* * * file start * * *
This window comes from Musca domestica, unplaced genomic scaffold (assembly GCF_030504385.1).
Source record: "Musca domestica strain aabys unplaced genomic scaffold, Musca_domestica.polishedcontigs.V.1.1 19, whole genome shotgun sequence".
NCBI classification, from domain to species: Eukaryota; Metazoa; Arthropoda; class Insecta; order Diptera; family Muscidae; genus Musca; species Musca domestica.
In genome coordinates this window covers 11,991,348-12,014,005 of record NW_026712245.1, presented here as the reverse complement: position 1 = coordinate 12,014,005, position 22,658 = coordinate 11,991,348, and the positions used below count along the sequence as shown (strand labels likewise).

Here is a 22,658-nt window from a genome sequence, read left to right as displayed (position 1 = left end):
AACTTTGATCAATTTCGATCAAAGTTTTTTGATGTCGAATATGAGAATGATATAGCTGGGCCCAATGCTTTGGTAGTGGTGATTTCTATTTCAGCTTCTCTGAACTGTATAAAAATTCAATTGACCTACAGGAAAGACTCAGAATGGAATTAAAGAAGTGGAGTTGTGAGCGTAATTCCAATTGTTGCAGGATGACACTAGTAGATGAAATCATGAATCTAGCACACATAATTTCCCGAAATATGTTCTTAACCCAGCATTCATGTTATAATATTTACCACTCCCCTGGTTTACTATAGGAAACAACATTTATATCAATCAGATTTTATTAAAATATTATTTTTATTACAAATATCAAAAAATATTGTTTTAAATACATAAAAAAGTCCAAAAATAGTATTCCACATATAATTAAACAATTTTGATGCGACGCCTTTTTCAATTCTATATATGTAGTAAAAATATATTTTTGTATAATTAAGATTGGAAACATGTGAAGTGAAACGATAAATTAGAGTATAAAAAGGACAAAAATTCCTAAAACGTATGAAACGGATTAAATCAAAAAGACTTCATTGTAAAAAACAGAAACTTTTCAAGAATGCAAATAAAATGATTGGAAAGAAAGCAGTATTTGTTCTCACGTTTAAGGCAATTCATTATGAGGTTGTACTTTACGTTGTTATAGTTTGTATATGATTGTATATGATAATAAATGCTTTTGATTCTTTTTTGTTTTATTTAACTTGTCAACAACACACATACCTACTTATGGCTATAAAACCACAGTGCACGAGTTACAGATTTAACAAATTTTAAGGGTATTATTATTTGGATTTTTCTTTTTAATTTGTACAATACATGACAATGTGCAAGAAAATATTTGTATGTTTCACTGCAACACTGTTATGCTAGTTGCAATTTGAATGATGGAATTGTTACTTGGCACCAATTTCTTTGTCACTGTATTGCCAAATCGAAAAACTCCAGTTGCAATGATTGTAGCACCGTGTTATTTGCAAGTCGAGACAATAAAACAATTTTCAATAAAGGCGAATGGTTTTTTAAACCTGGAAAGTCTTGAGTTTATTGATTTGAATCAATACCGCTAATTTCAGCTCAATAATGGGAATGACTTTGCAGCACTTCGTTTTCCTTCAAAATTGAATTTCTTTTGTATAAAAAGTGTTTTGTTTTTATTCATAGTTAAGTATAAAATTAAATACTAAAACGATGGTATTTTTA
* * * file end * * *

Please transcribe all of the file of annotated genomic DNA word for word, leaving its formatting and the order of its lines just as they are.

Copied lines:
This window comes from Musca domestica, unplaced genomic scaffold (assembly GCF_030504385.1).
Source record: "Musca domestica strain aabys unplaced genomic scaffold, Musca_domestica.polishedcontigs.V.1.1 19, whole genome shotgun sequence".
NCBI classification, from domain to species: Eukaryota; Metazoa; Arthropoda; class Insecta; order Diptera; family Muscidae; genus Musca; species Musca domestica.
In genome coordinates this window covers 11,991,348-12,014,005 of record NW_026712245.1, presented here as the reverse complement: position 1 = coordinate 12,014,005, position 22,658 = coordinate 11,991,348, and the positions used below count along the sequence as shown (strand labels likewise).

Here is a 22,658-nt window from a genome sequence, read left to right as displayed (position 1 = left end):
AACTTTGATCAATTTCGATCAAAGTTTTTTGATGTCGAATATGAGAATGATATAGCTGGGCCCAATGCTTTGGTAGTGGTGATTTCTATTTCAGCTTCTCTGAACTGTATAAAAATTCAATTGACCTACAGGAAAGACTCAGAATGGAATTAAAGAAGTGGAGTTGTGAGCGTAATTCCAATTGTTGCAGGATGACACTAGTAGATGAAATCATGAATCTAGCACACATAATTTCCCGAAATATGTTCTTAACCCAGCATTCATGTTATAATATTTACCACTCCCCTGGTTTACTATAGGAAACAACATTTATATCAATCAGATTTTATTAAAATATTATTTTTATTACAAATATCAAAAAATATTGTTTTAAATACATAAAAAAGTCCAAAAATAGTATTCCACATATAATTAAACAATTTTGATGCGACGCCTTTTTCAATTCTATATATGTAGTAAAAATATATTTTTGTATAATTAAGATTGGAAACATGTGAAGTGAAACGATAAATTAGAGTATAAAAAGGACAAAAATTCCTAAAACGTATGAAACGGATTAAATCAAAAAGACTTCATTGTAAAAAACAGAAACTTTTCAAGAATGCAAATAAAATGATTGGAAAGAAAGCAGTATTTGTTCTCACGTTTAAGGCAATTCATTATGAGGTTGTACTTTACGTTGTTATAGTTTGTATATGATTGTATATGATAATAAATGCTTTTGATTCTTTTTTGTTTTATTTAACTTGTCAACAACACACATACCTACTTATGGCTATAAAACCACAGTGCACGAGTTACAGATTTAACAAATTTTAAGGGTATTATTATTTGGATTTTTCTTTTTAATTTGTACAATACATGACAATGTGCAAGAAAATATTTGTATGTTTCACTGCAACACTGTTATGCTAGTTGCAATTTGAATGATGGAATTGTTACTTGGCACCAATTTCTTTGTCACTGTATTGCCAAATCGAAAAACTCCAGTTGCAATGATTGTAGCACCGTGTTATTTGCAAGTCGAGACAATAAAACAATTTTCAATAAAGGCGAATGGTTTTTTAAACCTGGAAAGTCTTGAGTTTATTGATTTGAATCAATACCGCTAATTTCAGCTCAATAATGGGAATGACTTTGCAGCACTTCGTTTTCCTTCAAAATTGAATTTCTTTTGTATAAAAAGTGTTTTGTTTTTATTCATAGTTAAGTATAAAATTAAATACTAAAACGATGGTATTTTTA